Meanwhile, during the early 2010s — right around the time that North Carolina lawmakers were voting to reject climate science — parts of the Mid-Atlantic were recording a rise in sea level as great as 1 inch every year, coinciding with years of record-high average global temperatures and melting polar ice caps. The result in North Carolina has been unprecedented and unexpected levels of "sunny day flooding" from high tides — 84 days of it in Wilmington, N.C., in 2016, with the pace of these events accelerating. It's terrifying to think how higher seas might affect Florence's storm surge this week.
The response of North Carolina's politicians (including then-Democratic Gov. Bev Perdue, who allowed 2012's climate-change-denying H.B. 819 to become law without her signature) to this existential threat has been to attack the science, to allow the pace of coastal development on the Outer Banks and other pricey beachfronts to accelerate, and to invest money in quick fixes like sea walls that — in the opinion of scientists like Riggs — only make problems like coastal erosion worse.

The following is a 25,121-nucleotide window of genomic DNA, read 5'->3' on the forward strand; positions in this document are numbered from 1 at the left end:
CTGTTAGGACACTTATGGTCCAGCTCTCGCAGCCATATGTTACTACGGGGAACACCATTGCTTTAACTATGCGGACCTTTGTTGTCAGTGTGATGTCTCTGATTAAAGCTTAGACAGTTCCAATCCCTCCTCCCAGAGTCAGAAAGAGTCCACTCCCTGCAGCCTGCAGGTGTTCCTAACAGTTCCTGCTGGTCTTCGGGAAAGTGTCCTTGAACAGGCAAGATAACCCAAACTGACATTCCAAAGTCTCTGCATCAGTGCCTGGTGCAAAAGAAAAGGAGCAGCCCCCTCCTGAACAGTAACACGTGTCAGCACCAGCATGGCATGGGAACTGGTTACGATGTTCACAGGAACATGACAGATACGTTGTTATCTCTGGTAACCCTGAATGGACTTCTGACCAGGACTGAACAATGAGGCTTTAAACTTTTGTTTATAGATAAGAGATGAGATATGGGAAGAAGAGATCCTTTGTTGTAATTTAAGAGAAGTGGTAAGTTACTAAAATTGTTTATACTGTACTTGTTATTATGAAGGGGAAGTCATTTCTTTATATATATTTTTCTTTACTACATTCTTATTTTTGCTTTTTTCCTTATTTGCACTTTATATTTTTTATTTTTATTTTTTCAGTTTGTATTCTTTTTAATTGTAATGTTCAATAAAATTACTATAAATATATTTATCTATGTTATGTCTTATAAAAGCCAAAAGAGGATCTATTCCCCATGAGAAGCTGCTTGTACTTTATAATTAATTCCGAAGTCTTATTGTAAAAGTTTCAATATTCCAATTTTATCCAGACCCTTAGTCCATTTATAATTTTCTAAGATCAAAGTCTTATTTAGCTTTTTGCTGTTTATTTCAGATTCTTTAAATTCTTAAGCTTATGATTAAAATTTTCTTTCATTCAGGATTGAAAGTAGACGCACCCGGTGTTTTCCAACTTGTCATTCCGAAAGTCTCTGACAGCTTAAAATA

"We're destroying the resource, and we'll pay the price in the next few days if this storm comes in," Riggs said, "and these storms keep coming …"
The maddening thing, of course, is that this is not just a North Carolina problem. The deep-red Solid South is a hotbed of climate-science denial — especially in the billionaire-funded statehouses that are safely above sea level — but the same kind of resentments of pointy-headed-liberal scientists that whipped up Tarheel voters and lawmakers in the early 2010s echoed in 2016 with the election of President Trump and his appointment of climate deniers to key posts in the Environmental Protection Agency, Interior, and elsewhere.